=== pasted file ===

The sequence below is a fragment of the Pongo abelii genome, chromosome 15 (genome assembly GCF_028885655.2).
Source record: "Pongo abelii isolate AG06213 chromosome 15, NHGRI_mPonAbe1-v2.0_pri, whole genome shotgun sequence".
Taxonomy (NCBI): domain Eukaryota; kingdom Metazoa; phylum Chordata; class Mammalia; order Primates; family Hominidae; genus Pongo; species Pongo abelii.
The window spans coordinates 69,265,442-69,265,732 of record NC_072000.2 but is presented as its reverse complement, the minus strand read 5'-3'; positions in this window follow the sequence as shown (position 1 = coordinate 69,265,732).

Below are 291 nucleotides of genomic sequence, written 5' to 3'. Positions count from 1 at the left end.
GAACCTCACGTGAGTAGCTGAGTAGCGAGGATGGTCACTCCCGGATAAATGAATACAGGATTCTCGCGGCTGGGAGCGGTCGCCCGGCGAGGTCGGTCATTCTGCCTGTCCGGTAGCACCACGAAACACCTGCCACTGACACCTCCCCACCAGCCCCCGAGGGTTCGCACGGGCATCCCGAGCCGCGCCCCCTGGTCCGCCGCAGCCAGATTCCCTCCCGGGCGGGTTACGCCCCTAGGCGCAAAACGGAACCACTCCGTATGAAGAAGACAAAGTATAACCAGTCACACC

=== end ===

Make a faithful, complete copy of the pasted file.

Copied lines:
The sequence below is a fragment of the Pongo abelii genome, chromosome 15 (genome assembly GCF_028885655.2).
Source record: "Pongo abelii isolate AG06213 chromosome 15, NHGRI_mPonAbe1-v2.0_pri, whole genome shotgun sequence".
Taxonomy (NCBI): domain Eukaryota; kingdom Metazoa; phylum Chordata; class Mammalia; order Primates; family Hominidae; genus Pongo; species Pongo abelii.
The window spans coordinates 69,265,442-69,265,732 of record NC_072000.2 but is presented as its reverse complement, the minus strand read 5'-3'; positions in this window follow the sequence as shown (position 1 = coordinate 69,265,732).

Below are 291 nucleotides of genomic sequence, written 5' to 3'. Positions count from 1 at the left end.
GAACCTCACGTGAGTAGCTGAGTAGCGAGGATGGTCACTCCCGGATAAATGAATACAGGATTCTCGCGGCTGGGAGCGGTCGCCCGGCGAGGTCGGTCATTCTGCCTGTCCGGTAGCACCACGAAACACCTGCCACTGACACCTCCCCACCAGCCCCCGAGGGTTCGCACGGGCATCCCGAGCCGCGCCCCCTGGTCCGCCGCAGCCAGATTCCCTCCCGGGCGGGTTACGCCCCTAGGCGCAAAACGGAACCACTCCGTATGAAGAAGACAAAGTATAACCAGTCACACC